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Olympic Opening Ceremony

Sochi Organizers Promise a Shortened, Less ‘Boring’ Opener

SOCHI, Russia — Don’t expect Russian President Vladimir Putin to jump out of a helicopter, the way a stunt-double Queen Elizabeth II did at the last Olympics, but organizers of Friday night’s opening ceremony in Sochi are promising some surprises.

For one thing, the ceremony will be shorter — about two and a half hours, said the show’s chief creative producer, Konstantin Ernst, the director general of Russia’s Channel One television network.

“If the ceremony lasts for five hours, it’s a very painful experience, even though you may enjoy some parts of it,” he told reporters Friday morning in Sochi.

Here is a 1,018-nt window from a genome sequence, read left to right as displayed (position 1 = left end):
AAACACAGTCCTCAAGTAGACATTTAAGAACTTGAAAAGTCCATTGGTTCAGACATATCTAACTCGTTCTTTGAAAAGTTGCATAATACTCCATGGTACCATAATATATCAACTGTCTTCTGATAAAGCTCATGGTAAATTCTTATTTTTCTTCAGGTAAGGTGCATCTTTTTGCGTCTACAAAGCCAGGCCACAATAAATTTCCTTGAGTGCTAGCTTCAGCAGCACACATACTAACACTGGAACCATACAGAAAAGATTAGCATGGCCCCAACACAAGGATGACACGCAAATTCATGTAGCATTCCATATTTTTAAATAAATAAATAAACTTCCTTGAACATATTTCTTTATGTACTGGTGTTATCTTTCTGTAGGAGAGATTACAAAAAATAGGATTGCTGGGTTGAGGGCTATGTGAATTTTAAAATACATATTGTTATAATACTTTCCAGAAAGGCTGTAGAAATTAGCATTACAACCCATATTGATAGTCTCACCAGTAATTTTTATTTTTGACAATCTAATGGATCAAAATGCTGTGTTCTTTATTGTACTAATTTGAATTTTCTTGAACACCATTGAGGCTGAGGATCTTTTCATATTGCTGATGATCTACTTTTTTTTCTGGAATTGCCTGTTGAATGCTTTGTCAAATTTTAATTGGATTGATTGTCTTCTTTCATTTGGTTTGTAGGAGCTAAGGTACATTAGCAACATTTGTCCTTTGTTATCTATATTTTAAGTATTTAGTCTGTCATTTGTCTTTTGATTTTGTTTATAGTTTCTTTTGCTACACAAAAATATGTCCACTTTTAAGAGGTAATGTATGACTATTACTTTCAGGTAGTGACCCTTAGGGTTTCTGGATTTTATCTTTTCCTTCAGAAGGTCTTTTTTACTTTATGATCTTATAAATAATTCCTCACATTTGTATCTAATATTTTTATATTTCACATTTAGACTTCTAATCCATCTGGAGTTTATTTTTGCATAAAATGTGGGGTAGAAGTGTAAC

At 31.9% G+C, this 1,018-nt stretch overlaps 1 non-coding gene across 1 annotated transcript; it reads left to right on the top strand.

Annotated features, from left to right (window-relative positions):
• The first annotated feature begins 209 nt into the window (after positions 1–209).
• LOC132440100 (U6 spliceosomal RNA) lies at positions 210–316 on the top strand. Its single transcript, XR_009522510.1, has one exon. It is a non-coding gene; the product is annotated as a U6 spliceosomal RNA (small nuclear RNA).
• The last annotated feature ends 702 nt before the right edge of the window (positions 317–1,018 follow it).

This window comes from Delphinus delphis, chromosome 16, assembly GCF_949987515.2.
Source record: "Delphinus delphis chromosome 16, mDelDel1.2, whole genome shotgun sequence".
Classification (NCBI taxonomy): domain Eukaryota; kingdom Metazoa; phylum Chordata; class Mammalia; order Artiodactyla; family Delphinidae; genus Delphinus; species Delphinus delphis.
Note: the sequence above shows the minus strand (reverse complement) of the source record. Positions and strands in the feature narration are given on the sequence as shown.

He promised a focus on Russian classical music along with more modern acts, including the Russian dance-pop duo tATu, which stirred controversy a decade ago when its two members, then teenage girls, sometimes stripped and kissed on stage.

The parade of nations, which Ernst said was traditionally “one of the longest and most boring parts of the ceremony,” will look a little different this time, with special flooring and a giant screen projection of the earth.

“You’re going to sort of fall down on that country, and the athletes will appear from the heart of their countries’ territory,” he said.

There was no word on the most closely guarded secret of any Olympic opening ceremony — who will light the cauldron.

“I hope that we will have a surprise for you,” Ernst said. “But we’re not going to feature any of the topics that will be interesting for Russians only. We’re not going to burden our foreign spectators with that.”

The opening ceremony, from Sochi’s Fisht Stadium, airs Friday at 7:30 p.m. ET/PT on NBC.